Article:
Archive for the ‘Visualising Data’ Category

Portable, DIY Disco Dance Floor

Friday, December 9th, 2011

[Rave Rover's Chris Williamson] made a portable DIY dancefloor, sharing instructions and schematics.

Like with many projects similar to this, an Arduino board controls pretty much everything. The floor is dominated by powerful LED lights, which respond to a Serial Peripheral Interface (SPI). A small computer is also inside (complete with Wi-fi), along with a car radio hooked up to speakers. Oh, and thanks to additional wheelchair motors, the floor can be wheeled away to wherever it’s needed.

Chris managed to build the dance floor in just one month, and documented how to do it on Instructables for anyone who wants to make their own. And now you’ve seen this, would you really want to throw a party without one?

via [PCworld] source [Instructables]

TriggerTrap, The Universal Camera Trigger

Thursday, December 8th, 2011

TriggerTrap, is a very interesting product developed by Ziah Fogel & Haje Jan Kamps. Arduino-based & open-source, is now on preorder. What does it do? (Watch Video)

(With TriggerTrap) your camera will be easily controlled in a number of ways either by sound, by breaking a laser beam, time or any other method you can think of using its built in a Aux port.

TriggerTrap comes in the well designed, finished product and with the TT Shield (75$). More info soon.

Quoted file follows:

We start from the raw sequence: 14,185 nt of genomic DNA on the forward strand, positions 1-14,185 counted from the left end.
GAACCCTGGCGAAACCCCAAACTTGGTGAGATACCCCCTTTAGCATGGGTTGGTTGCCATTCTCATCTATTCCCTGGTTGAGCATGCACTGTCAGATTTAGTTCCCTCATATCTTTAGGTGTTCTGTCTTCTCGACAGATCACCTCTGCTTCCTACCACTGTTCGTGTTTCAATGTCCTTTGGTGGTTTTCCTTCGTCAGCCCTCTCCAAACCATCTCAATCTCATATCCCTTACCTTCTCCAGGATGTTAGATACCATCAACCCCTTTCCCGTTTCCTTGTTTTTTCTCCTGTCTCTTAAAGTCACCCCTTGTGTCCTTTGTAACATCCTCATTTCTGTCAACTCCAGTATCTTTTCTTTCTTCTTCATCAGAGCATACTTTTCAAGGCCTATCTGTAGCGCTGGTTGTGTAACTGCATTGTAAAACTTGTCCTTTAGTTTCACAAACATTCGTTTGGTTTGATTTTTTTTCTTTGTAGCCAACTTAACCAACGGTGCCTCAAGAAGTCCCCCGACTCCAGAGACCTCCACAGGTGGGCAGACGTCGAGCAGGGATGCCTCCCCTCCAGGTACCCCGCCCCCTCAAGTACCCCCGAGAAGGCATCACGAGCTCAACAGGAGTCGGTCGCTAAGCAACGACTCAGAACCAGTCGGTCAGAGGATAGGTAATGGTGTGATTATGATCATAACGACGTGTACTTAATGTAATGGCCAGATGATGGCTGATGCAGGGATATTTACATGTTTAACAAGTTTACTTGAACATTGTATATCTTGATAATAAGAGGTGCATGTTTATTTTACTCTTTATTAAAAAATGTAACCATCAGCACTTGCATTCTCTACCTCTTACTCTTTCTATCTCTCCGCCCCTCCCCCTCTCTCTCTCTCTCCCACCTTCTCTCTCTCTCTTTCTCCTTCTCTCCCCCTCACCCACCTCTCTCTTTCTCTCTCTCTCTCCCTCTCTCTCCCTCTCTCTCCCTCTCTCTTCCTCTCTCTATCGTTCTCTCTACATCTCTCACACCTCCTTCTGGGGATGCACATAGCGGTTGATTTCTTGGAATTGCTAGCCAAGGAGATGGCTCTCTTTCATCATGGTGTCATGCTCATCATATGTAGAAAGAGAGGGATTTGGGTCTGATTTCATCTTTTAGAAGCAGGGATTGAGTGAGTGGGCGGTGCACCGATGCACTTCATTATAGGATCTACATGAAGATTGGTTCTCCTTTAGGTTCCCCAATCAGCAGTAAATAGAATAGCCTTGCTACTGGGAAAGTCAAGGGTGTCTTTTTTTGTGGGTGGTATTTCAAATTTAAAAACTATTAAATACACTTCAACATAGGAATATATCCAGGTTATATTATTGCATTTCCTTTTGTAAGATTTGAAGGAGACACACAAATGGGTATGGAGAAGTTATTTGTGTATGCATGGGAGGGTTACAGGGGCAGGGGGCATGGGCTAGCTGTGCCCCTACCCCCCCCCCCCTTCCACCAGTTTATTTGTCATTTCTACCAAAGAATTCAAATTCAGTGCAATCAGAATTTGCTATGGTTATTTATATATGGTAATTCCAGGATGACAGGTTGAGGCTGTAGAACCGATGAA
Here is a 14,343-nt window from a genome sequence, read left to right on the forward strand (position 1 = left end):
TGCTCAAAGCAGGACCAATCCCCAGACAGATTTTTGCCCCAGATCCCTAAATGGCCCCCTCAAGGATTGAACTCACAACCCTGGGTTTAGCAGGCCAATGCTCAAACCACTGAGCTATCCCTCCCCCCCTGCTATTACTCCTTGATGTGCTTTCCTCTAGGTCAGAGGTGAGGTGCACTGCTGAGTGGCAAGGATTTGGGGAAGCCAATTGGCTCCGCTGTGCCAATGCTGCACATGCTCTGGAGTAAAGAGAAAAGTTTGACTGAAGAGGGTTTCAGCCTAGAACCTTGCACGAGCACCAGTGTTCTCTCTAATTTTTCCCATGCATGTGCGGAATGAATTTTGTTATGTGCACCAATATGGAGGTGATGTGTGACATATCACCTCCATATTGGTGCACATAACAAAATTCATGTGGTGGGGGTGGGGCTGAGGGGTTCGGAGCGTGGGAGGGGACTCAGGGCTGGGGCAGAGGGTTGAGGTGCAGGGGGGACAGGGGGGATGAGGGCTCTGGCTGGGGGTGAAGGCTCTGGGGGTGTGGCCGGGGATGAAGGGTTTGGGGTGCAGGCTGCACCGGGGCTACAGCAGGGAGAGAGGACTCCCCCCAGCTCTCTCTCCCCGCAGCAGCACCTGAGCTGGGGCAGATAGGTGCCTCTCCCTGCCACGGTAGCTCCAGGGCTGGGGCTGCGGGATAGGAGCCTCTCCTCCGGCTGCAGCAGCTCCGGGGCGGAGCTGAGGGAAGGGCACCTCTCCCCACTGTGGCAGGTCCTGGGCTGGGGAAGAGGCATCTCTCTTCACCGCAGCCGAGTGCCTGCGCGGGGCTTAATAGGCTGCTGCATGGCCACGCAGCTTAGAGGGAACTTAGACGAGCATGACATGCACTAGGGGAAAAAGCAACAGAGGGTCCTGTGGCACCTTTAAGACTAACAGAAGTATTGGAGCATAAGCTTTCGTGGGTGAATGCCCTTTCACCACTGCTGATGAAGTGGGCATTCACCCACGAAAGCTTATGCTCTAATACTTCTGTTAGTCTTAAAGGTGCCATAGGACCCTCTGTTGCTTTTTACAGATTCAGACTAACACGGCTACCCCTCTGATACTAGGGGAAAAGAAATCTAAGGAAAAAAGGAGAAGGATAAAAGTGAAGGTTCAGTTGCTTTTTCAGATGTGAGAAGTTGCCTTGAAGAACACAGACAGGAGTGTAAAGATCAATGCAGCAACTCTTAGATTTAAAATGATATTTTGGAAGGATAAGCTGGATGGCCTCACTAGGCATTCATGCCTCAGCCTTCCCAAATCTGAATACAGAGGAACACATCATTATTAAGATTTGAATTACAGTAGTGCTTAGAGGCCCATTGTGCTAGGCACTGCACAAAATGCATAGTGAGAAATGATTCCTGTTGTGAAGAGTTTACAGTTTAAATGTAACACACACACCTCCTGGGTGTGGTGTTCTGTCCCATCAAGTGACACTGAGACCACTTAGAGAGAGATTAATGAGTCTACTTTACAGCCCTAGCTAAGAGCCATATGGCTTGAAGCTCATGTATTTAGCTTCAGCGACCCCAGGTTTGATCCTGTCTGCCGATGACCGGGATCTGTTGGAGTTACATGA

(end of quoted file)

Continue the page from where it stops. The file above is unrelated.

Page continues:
via [GeekyGadgets] source [TriggerTrap]

Matatino Lets Arduino Connect To Your Mac Apps

Tuesday, November 8th, 2011

[Robotgrrl] shared a super-userful way to import Arduino Data to  Mac applications, with tutorials and examples.

We created Matatino, a framework that lets you communicate between your Mac applications and your Arduino, You can follow our tutorials to get started with adding Matatino to your project. To see Matatino in action, check out Meters for Arduino. We will be adding more examples, libraries and tutorials for the Android ADK, iOS Redpark Serial Cable, Processing and OpenFrameworks in the future! You can stay informed about updates through RobotGrrl’s blog Apps4Arduino category feed.

via [RobotGrrl/Apps4Arduino]

Drawing Robot, Random Graffiti

Thursday, October 27th, 2011

Cool drawing robot from So Kanno and Takahiro Yamaguchi, from “UTOPIA no OSHIRASE” exhibition in Tokyo.

Senseless Drawing Bot is a 4-wheeled graffiti machine, with a pendulum arm, arduino and spray cans to create random strokes as it moves up and down the gallery space.

via [creativeApplications]

TinkerKit! Gyroscope Now Available

Monday, October 10th, 2011

New fellows in the TinkerKit!  family: [T000060] and [T000062] are two versions of the same gyroscope module (1x / 4x sensitivity) based on the LPR5150AL from ST Microelectronics. We are sharing example codes and a visual UI in Processing (hosted on Scuola)

Speed Vest for Night Cycling

Monday, October 10th, 2011

[Mykle Hansen] explains how to make a Speed Vest displaiyng the speed of the bicycle, as seen on Make: 19. This is a cool intro-project for wearable electronics.

Bicyclists receive a lot of honk-based grief from car drivers who perceive them as slow and in the way, and when drivers misjudge a bicycle’s speed, it can cause “right hook” collisions that kill several bicyclists each year. This lightweight night-cycling vest displays your current speed in glowing, 7-inch-tall numbers easily visible to cars. On the back, an Arduino microcontroller reads input from an off-the-shelf bike speedometer sensor, and then switches power to sewn-in numerals made from electroluminescent (EL) wire.

via [UberGizmo] source [Make]

Arduino To iPhone Galvanic Skin Sensor

Thursday, September 29th, 2011